NEW YORK—Telehealth is a topic on the minds of most everyone in eyecare. Perhaps this is due to the fact that telehealth is almost a perfect personification of an eyecare marketplace that today is caught up in rapidly changing technology that directly challenges the traditional notions of how vision care is delivered to patients. Telehealth also is a concept that is top-of-mind with patients and consumers who are exploring the new options for interacting with health care practitioners today.

The rapid rise of telehealth and its impact on vision care was the focus of a multi-part discussion at the VM Summit. The session, “Tackling Disruption: The Telehealth Frontier,” featured telehealth experts, leading providers, eyecare professionals and optical retailers. The objective was to examine how health care and business leaders are grappling with the challenges of new technology and how this is reshaping relationships between doctors and patients.

The session consisted of three parts. The first featured three experts in the telehealth field who discussed regulatory and compliance issues: Latoya Thomas, director, State Policy Resource Center, American Telemedicine Association; Daniel Cody, attorney, Jones and Day; and Wallace Lovejoy, founder, Lovejoy Eyecare Consulting.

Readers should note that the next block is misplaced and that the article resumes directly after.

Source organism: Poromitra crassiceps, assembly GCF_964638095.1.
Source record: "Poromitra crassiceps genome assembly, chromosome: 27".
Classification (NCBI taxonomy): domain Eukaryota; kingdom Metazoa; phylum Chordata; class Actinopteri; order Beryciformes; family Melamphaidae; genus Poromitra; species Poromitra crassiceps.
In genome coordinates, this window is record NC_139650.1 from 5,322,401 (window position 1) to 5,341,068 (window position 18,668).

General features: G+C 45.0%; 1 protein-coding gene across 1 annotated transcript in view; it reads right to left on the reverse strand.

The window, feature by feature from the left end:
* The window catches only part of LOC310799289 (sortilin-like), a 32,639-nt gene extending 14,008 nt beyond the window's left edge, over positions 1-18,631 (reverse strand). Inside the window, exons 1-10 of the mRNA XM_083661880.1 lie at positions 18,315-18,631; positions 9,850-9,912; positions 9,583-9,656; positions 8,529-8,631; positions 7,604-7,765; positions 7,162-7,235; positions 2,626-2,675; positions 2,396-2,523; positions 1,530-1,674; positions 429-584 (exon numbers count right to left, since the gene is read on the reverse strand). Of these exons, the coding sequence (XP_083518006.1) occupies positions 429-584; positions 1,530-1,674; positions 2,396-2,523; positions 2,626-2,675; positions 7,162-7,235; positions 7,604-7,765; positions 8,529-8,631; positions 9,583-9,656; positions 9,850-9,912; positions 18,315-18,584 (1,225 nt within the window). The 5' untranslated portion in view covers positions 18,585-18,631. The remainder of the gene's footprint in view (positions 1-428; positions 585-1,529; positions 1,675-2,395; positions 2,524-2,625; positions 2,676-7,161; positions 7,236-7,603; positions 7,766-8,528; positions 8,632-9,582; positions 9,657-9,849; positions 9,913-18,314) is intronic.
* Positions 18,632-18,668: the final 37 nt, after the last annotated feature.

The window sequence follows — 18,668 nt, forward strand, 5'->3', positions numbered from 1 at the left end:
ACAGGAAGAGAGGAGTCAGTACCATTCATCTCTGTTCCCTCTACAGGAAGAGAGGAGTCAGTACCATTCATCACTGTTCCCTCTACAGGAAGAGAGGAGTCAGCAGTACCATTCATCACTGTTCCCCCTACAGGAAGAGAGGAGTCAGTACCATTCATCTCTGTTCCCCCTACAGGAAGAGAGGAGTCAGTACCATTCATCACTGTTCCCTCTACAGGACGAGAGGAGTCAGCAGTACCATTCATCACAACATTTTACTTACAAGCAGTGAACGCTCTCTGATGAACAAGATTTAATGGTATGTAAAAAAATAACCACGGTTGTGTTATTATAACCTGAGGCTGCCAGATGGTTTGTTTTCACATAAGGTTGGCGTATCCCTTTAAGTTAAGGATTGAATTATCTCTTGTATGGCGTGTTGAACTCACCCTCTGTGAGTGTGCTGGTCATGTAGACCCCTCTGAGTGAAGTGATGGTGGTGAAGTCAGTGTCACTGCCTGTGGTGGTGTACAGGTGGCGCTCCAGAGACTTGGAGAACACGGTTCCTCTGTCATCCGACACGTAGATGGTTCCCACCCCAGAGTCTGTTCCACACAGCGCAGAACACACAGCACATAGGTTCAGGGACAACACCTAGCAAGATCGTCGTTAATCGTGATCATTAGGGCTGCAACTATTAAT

Thomas noted that ATA (which is based in Washington, D.C.) focuses on helping to expand coverage and reimbursement for telehealth services and also to integrate telecommunications and technology into the health care space, among its other initiatives. The organization defines telemedicine, telehealth and virtual care “as health care services provided from one location to another location using telecommunications,” she said, noting that the association has intentionally left the “patient,” the provider and specific sites of care out of its definition of telehealth.